Sweden ended its long history of neutrality last year when it announced its intention to join Nato. More than a year on, it continues to push for accession, which is being blocked by Turkey. If it does manage to join, it would leave Ireland one of just four EU nations not in Nato - Austria, Cyprus and Malta being the others.

Switzerland and Austria confirmed on Friday they would join 16 Nato countries in an initiative called Sky Shield aimed at upgrading Europe's air defences.

Nato used as a hammer

But Ben Tonra, a professor of international relations at University College Dublin, said Nato is far from being at the centre of Ireland's discussion on military neutrality. Instead, he said "pacifists" are using it as a tool to try to silence those calling for a change in the approach to defence.

“There’s no debate on Nato membership,” he told The National.

“There isn’t a single politician who has proposed that Ireland joins Nato. What is happening is a debate on Ireland’s security policy.

“The moment you start talking about defence and security those who want to defend the status quo say ‘you want to join Nato’.

“Nato is being used as a hammer to shut down the argument.”

Amid protests at public meetings and arguments on social media, Prof Tonra said the most crucial element of the conversation risks being buried.

"There is a general crisis in the defence forces," he explained. "We are incapable of even knowing what’s happening in our skies or in our seas,” he explained.

“But people are talking about defence in a way they have not before."

There has for many years been a widespread reluctance to engage in defence conversations because “it brings up a lot of historical ghosts”, he said.

The ongoing discussion explores whether Ireland should engage more with the EU on defence and security, and strengthen the formal relationship it has with Nato. In 1999 the nation joined as a member of the Nato Partnership for Peace programme and signed up to the alliance’s Euro-Atlantic Partnership Council.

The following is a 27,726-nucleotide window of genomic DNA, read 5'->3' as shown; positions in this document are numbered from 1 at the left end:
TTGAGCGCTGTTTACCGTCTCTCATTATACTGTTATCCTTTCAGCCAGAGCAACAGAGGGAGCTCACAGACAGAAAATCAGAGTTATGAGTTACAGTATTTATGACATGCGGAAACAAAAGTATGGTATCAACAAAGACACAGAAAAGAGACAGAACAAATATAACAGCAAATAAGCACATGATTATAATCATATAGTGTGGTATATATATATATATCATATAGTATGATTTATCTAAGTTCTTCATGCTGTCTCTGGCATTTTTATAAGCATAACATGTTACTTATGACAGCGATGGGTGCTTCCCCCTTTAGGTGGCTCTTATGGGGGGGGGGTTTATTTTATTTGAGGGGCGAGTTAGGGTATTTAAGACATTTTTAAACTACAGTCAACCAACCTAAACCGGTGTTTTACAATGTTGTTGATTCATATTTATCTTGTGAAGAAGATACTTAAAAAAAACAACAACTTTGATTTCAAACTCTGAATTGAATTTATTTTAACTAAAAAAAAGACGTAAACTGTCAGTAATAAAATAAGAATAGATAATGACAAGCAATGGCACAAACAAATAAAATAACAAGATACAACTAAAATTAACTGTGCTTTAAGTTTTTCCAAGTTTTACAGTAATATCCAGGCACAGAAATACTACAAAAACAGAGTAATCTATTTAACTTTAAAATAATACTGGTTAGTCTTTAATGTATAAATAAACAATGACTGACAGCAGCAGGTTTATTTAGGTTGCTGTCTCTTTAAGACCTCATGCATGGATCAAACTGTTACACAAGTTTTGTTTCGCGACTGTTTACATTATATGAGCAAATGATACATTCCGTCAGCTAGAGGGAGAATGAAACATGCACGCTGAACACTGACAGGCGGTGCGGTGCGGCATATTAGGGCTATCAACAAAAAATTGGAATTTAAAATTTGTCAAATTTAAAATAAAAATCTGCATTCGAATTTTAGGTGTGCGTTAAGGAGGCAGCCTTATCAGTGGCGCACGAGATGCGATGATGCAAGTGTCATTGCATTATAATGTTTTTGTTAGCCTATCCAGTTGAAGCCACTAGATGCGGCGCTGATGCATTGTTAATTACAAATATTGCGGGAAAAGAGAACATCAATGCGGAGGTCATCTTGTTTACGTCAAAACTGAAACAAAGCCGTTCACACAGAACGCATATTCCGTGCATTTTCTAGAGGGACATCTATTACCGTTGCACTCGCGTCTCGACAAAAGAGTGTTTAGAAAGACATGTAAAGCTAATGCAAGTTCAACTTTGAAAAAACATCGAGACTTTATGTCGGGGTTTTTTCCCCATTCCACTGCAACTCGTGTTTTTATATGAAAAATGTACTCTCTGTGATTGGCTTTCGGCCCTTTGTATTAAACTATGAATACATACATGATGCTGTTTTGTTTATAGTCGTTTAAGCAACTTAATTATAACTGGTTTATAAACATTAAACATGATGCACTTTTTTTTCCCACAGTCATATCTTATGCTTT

Ireland relying on UK for to plug defence gaps

Cracks in Ireland’s defence structures have been exposed in recent years by reports suggesting the government had a secret pact with the UK to allow Royal Air Force fighter jets to operate in Irish sovereign airspace.

The bilateral agreement is understood to have been inked in the wake of the 9/11 attacks in the US. It permits RAF Typhoon supersonic fighters to intercept and shoot down rogue aircraft violating Irish airspace.

The reason behind such a deal is simple: decades of persistent underinvestment in the Irish military means the nation is not equipped with a primary radar system capable of detecting enemy aircraft once they have turned off their transponders. The Irish Air Corps does not have any planes that can fly high or fast enough to intercept such threats.

The emergence of details of the deal represented an embarrassment for the government in Dublin but military analysts had long suspected such an pact was in place.

“That was no surprise,” Dr Bury said, adding: "It's been well known for many years."

He called for a shake-up of defence policies in Ireland, and suggested the triple lock system for deploying troops overseas could be altered to raise the deployment threshold to 100 personnel.

Under the mechanism, any deployment of more than 12 Irish soldiers for peacekeeping or EU missions must be approved by the government in Dublin, the Dail (the lower house of the Irish legislature) and a UN resolution.

Mr Martin, the Tanaiste, has questioned whether the policy remains fit for purpose.

Ireland's military should be dealt with more seriously by politicians when allocating funding, Dr Bury said.

“We don’t have to be like the UK but we have to be able to monitor our airspace and waters and have a credible land force,” he added. “The navy needs to improve their radar, boats and hire more crew.”

James Ker-Lindsay, a professor of international relations at London School of Economics, said he was surprised by the reaction to a documentary he made about whether Ireland could be the next nation to reach for Nato.

“I was taken aback by just how vociferous Irish people are opposed to Nato," he said. They shout loudly. It’s difficult to get an idea of just how representative they are.

“But you are going to have a chunk of the population who are opposed to Nato. They believe Ireland must remain neutral at all costs."

Updated: July 08, 2023, 5:00 AM